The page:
May 16, 1938

LIB

Robert John Deachman

Liberal

Mr. DEACHMAN:

I have no objection whatever to the ruling of the Chair, and I would hesitate to take any exception to a ruling, but I do suggest that we have been discussing this question for nearly three-quarters of an hour; there was no protest when it started, and yet when I am stating my case, which is a refutation of the argument made by those who are opposing me from the Conservative side, then we have these rules of order raised.

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LIB

Charles Avery Dunning (Minister of Finance and Receiver General)

Liberal

Mr. DUNNING:

Oh, no. I think the hon. member has stated his case pretty completely. I had no intention at all of raising a point of order against him. I was not in the other night when the Chairman made his ruling, but it seems to me a common sense ruling. My hon. friend has just stated his point admirably, and I thought that was an appropriate place to try to get the committee back on the rails. However, it is entirely in your hands, Mr. Chairman.

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CON

William Earl Rowe

Conservative (1867-1942)

Mr. ROWE (Dufferin-Simcoe):

While I do not agree with the hon. member for Huron North (Mr. Deachman), yet on the point of order, Mr. Chairman-

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LIB

Charles Avery Dunning (Minister of Finance and Receiver General)

Liberal

Mr. DUNNING:

The point of order is decided.

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CON

William Earl Rowe

Conservative (1867-1942)

Mr. ROWE (Dufferin-Simcoe):

The Minister of Finance was speaking to it.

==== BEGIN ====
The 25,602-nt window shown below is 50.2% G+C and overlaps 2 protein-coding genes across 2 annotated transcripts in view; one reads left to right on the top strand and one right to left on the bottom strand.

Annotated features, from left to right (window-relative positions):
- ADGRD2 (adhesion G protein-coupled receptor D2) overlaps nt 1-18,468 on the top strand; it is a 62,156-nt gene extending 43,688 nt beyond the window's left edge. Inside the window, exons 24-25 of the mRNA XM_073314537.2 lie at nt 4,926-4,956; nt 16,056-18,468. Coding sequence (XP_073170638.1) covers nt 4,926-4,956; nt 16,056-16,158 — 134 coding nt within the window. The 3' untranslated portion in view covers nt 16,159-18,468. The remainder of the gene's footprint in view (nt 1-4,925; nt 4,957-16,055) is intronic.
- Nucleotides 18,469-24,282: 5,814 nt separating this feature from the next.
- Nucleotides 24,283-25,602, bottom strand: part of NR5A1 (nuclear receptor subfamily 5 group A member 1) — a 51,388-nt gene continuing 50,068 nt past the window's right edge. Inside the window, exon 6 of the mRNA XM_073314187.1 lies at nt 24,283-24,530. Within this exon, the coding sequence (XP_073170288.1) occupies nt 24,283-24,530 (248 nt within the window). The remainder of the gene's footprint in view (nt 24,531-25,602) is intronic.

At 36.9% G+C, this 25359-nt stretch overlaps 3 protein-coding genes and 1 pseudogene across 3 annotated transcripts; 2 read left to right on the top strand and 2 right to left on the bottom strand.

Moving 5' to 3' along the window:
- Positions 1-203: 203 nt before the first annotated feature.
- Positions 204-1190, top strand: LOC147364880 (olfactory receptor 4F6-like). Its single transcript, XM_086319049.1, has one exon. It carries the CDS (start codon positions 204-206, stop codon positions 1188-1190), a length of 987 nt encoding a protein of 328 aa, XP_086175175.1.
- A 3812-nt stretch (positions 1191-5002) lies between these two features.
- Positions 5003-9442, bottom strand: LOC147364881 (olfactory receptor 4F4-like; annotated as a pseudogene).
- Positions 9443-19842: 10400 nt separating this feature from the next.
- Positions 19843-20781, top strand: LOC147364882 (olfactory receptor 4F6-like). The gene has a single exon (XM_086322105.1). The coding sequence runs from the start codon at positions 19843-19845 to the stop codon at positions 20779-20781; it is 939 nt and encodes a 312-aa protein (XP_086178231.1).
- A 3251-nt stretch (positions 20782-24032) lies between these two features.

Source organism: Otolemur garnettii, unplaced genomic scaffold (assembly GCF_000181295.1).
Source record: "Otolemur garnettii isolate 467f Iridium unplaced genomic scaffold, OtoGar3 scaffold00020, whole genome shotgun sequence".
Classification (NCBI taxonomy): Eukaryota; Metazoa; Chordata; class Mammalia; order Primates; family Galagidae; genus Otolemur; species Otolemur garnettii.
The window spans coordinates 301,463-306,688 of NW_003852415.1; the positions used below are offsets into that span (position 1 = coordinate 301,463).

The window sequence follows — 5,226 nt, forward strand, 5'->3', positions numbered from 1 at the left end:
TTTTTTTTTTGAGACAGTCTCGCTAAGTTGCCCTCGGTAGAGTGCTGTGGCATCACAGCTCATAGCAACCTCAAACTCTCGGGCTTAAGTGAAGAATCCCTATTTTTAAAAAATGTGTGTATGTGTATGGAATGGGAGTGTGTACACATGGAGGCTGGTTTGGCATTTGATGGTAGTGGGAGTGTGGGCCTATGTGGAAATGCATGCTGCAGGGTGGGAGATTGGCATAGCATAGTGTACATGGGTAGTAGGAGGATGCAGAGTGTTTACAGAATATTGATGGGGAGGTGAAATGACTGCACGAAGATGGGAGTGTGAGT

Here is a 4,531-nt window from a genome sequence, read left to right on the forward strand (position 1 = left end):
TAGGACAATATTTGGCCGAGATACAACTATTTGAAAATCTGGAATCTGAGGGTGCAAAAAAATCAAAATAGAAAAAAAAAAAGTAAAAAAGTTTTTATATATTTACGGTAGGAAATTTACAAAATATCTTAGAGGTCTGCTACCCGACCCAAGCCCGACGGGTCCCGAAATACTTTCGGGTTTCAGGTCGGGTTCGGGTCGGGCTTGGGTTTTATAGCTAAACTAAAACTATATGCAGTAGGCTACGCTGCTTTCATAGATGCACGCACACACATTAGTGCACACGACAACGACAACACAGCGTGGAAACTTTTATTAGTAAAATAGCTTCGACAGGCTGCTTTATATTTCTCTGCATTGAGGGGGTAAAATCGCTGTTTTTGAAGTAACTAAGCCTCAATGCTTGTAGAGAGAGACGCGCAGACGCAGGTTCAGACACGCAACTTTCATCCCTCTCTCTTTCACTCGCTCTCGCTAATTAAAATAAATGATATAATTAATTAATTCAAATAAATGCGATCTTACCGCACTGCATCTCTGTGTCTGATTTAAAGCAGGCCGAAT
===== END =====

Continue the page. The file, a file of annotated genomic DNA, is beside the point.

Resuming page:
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LIB

Charles Avery Dunning (Minister of Finance and Receiver General)

Liberal

Mr. DUNNING:

No, I was simply suggesting that the ruling should be enforced.

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LIB

Jean-François Pouliot

Liberal

Mr. POULIOT:

As your ruling, Mr. Chairman, was broad, and as the subject matter is very broad, may I point out with regard to trade with the United Kingdom that one should consider not only production over there. That would be a great mistake and would show very deep ignorance, because it is well known that with regard to butter, for instance, speaking in a wide sense, in England the sales of butter exceed greatly the production of butter, and the same with a great many other commodities.

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LIB

Frederick George Sanderson (Deputy Speaker and Chair of Committees of the Whole of the House of Commons)

Liberal

The CHAIRMAN:

Order. The hon. member is out of order. We are discussing item 7, and if the hon. member will turn to page 55 of the details of the estimates he will find that the item is made up entirely of salaries. I would ask the hon. member to confine his remarks to item 7.

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LIB

Robert John Deachman

Liberal

Mr. DEACHMAN:

Mr. Chairman, I desire to deal again with the point brought up a moment ago with regard to the importation of vegetable 'oils. The hon. member for Haldi-mand (Mr. Senn) suggested that the effect of the importation of vegetable oils would be

the addition of, I think it was, approximately 35 cents a hundred, to the price of hogs in the Dominion of Canada. He quoted from a document which he said was prepared by Canada Packers, and I suppose I may be permitted now to quote from the same document in respect to this important item:

A careful calculation indicates that the duty proposed would involve an increase in the cost of household necessities not less than $15,000,000 per year. This is equivalent to $7 per family. And the weight of it would fall principally on labour and farm families, which are the largest consumers of bread and soap.

I submit that when we consider the investigation of vegetable oils we ought to consider very carefully the reduction in the purchasing power of the Canadian people which would result from the addition of a total bill of $15,000,000 to what labour, the farmer, and the consumers of Canada generally would have to pay for two ordinary household necessities.